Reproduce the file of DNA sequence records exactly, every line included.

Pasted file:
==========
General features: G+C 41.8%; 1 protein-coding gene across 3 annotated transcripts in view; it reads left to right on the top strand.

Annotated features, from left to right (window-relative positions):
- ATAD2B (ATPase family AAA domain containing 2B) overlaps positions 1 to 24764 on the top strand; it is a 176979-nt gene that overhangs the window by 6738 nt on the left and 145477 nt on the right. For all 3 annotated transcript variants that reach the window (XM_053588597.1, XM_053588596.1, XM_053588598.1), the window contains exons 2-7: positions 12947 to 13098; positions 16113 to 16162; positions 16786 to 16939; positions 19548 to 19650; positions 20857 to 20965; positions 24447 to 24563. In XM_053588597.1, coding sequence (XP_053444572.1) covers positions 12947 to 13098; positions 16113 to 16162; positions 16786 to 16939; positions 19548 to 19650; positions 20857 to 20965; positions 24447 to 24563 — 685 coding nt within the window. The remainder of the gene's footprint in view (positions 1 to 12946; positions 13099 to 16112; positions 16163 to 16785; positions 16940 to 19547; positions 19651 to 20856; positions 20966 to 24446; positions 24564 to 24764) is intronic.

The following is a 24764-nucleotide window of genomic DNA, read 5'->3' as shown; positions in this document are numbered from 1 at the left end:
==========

General features: G+C 41.8%; 1 protein-coding gene across 3 annotated transcripts in view; it reads left to right on the top strand.

Annotated features, from left to right (window-relative positions):
- ATAD2B (ATPase family AAA domain containing 2B) overlaps positions 1 to 24764 on the top strand; it is a 176979-nt gene that overhangs the window by 6738 nt on the left and 145477 nt on the right. For all 3 annotated transcript variants that reach the window (XM_053588597.1, XM_053588596.1, XM_053588598.1), the window contains exons 2-7: positions 12947 to 13098; positions 16113 to 16162; positions 16786 to 16939; positions 19548 to 19650; positions 20857 to 20965; positions 24447 to 24563. In XM_053588597.1, coding sequence (XP_053444572.1) covers positions 12947 to 13098; positions 16113 to 16162; positions 16786 to 16939; positions 19548 to 19650; positions 20857 to 20965; positions 24447 to 24563 — 685 coding nt within the window. The remainder of the gene's footprint in view (positions 1 to 12946; positions 13099 to 16112; positions 16163 to 16785; positions 16940 to 19547; positions 19651 to 20856; positions 20966 to 24446; positions 24564 to 24764) is intronic.

The following is a 24764-nucleotide window of genomic DNA, read 5'->3' as shown; positions in this document are numbered from 1 at the left end: